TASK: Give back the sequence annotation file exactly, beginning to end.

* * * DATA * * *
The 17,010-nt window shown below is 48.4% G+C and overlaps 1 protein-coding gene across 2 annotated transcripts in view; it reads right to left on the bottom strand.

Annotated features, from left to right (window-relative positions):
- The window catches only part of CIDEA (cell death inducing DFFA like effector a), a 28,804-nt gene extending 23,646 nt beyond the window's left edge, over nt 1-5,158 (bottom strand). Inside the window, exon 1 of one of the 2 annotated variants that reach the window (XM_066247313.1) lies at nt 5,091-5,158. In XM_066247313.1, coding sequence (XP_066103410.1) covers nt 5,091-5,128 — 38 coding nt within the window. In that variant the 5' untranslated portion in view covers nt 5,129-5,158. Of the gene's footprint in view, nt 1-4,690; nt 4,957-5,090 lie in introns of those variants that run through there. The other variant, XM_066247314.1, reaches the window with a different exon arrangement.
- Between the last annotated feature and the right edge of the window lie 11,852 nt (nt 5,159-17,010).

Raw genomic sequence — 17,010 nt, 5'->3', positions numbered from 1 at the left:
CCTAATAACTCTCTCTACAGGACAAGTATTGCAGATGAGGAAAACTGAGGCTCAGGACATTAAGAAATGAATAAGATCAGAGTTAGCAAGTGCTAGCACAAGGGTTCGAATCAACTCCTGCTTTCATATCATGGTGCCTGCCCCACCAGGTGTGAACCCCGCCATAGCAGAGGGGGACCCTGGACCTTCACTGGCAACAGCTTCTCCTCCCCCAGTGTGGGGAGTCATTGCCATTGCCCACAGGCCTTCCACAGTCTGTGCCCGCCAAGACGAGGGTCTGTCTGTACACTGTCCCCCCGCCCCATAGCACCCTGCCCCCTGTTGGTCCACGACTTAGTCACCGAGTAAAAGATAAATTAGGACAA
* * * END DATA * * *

The 17,010-nt window shown below is 48.4% G+C and overlaps 1 protein-coding gene across 2 annotated transcripts in view; it reads right to left on the bottom strand.

Annotated features, from left to right (window-relative positions):
- The window catches only part of CIDEA (cell death inducing DFFA like effector a), a 28,804-nt gene extending 23,646 nt beyond the window's left edge, over nt 1-5,158 (bottom strand). Inside the window, exon 1 of one of the 2 annotated variants that reach the window (XM_066247313.1) lies at nt 5,091-5,158. In XM_066247313.1, coding sequence (XP_066103410.1) covers nt 5,091-5,128 — 38 coding nt within the window. In that variant the 5' untranslated portion in view covers nt 5,129-5,158. Of the gene's footprint in view, nt 1-4,690; nt 4,957-5,090 lie in introns of those variants that run through there. The other variant, XM_066247314.1, reaches the window with a different exon arrangement.
- Between the last annotated feature and the right edge of the window lie 11,852 nt (nt 5,159-17,010).

Raw genomic sequence — 17,010 nt, 5'->3', positions numbered from 1 at the left:
CCTAATAACTCTCTCTACAGGACAAGTATTGCAGATGAGGAAAACTGAGGCTCAGGACATTAAGAAATGAATAAGATCAGAGTTAGCAAGTGCTAGCACAAGGGTTCGAATCAACTCCTGCTTTCATATCATGGTGCCTGCCCCACCAGGTGTGAACCCCGCCATAGCAGAGGGGGACCCTGGACCTTCACTGGCAACAGCTTCTCCTCCCCCAGTGTGGGGAGTCATTGCCATTGCCCACAGGCCTTCCACAGTCTGTGCCCGCCAAGACGAGGGTCTGTCTGTACACTGTCCCCCCGCCCCATAGCACCCTGCCCCCTGTTGGTCCACGACTTAGTCACCGAGTAAAAGATAAATTAGGACAA